Rand versus emerging market currencies
The rand has been hammered by increased load-shedding, economic uncertainty, and its dispute with the United States, making it the worst-performing emerging market currency.
The South African currency weakened to 19.36 per dollar on Friday morning, breaching the all-time low of 19.35 set during the Covid-19 lockdown in April 2020.
The weak rand will further hurt the struggling economy through higher inflation and increased interest rates.
What frustrates many South Africans is that most of the pain related to rand weakness is self-inflicted.
Head of markets research at RMB Isaah Mhlanga told The Money Show that this is a domestic concern that is being reflected in the currency.
He mentioned some global events affecting the rand’s value, like poor data coming from China and geopolitical tensions.
However, he said the biggest driver had been the bad sentiment surrounding Eskom and potential stage 8 and above load-shedding.
While the possibility of a grid collapse remains an extreme scenario, every time the country switches from stage 4 to stage 6, it brings fears of a collapse which are reflected in the rand.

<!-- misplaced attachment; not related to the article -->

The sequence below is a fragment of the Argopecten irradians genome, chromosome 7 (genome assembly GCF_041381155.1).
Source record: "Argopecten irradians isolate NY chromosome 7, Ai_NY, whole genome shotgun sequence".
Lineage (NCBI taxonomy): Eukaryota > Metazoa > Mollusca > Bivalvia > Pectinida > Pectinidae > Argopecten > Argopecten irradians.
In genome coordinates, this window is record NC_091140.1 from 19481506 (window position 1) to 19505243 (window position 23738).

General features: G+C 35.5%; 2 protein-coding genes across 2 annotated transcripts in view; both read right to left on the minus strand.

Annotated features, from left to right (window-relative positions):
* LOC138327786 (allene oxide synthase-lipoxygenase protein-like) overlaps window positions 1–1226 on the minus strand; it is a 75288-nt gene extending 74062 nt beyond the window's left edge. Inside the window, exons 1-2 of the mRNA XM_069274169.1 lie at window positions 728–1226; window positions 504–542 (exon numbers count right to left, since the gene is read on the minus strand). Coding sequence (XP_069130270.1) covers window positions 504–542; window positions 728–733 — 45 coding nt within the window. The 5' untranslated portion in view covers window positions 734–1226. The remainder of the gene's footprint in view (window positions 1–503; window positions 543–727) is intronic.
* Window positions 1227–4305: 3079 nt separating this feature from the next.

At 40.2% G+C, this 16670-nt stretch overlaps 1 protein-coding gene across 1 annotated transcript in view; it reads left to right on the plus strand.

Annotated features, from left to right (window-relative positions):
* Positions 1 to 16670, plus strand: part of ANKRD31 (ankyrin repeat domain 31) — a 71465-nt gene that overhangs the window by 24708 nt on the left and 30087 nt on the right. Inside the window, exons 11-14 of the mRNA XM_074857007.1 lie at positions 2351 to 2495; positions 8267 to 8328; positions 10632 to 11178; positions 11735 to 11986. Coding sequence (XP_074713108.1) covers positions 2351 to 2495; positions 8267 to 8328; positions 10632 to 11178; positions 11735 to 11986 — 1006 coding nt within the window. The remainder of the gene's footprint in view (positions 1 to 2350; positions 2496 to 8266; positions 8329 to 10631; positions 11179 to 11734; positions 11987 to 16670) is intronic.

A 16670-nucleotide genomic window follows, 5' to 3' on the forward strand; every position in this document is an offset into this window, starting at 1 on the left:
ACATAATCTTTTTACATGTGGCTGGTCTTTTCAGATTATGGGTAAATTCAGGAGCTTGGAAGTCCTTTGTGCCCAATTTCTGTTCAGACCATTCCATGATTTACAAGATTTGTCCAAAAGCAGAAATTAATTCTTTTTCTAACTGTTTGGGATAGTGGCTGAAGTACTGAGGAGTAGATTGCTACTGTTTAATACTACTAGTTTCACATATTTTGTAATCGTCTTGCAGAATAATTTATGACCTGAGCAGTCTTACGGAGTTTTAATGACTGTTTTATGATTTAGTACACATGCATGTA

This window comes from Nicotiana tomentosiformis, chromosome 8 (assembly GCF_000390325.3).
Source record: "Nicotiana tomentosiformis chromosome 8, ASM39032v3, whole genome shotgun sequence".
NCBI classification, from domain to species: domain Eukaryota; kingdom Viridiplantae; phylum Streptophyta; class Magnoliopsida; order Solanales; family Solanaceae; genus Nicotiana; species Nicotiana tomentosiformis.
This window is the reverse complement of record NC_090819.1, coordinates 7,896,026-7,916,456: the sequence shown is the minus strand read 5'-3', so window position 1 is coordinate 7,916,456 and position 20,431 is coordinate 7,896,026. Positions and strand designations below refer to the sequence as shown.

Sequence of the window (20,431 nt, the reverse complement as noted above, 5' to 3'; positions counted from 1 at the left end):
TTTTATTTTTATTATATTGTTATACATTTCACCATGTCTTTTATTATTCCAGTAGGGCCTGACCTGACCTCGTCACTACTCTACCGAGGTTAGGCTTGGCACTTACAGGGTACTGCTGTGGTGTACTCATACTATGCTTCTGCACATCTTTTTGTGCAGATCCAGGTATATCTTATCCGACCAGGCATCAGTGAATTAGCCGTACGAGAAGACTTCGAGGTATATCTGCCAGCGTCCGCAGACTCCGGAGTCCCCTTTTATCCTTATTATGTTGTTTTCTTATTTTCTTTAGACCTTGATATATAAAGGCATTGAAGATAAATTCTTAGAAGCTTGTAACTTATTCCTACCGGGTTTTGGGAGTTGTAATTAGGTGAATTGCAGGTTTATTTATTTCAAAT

Sasfin Securities’ David Shapiro said he is very concerned about the country’s structural problems and the impact of load-shedding.
He pointed to the high operational costs retailers like The Foschini Group incur to keep the lights on during load-shedding.
This comes in addition to the customers they lose in that time, which Shapiro identifies as the “real problem” for these companies.
Many people highlight that other countries also have challenges, including high inflation and poor economic growth.
However, an analysis of emerging economy currencies showed that South Africa lags behind countries like India, Brazil, and Australia.
It confirms that South Africa’s structural problems, including power shortages, poor economic policies, and infrastructure collapse, play a big role in the rand’s weakness.
The chart below shows the rand’s value against the US Dollar compared with the Brazilian Real, the Indian Rupee, and the Australian Dollar.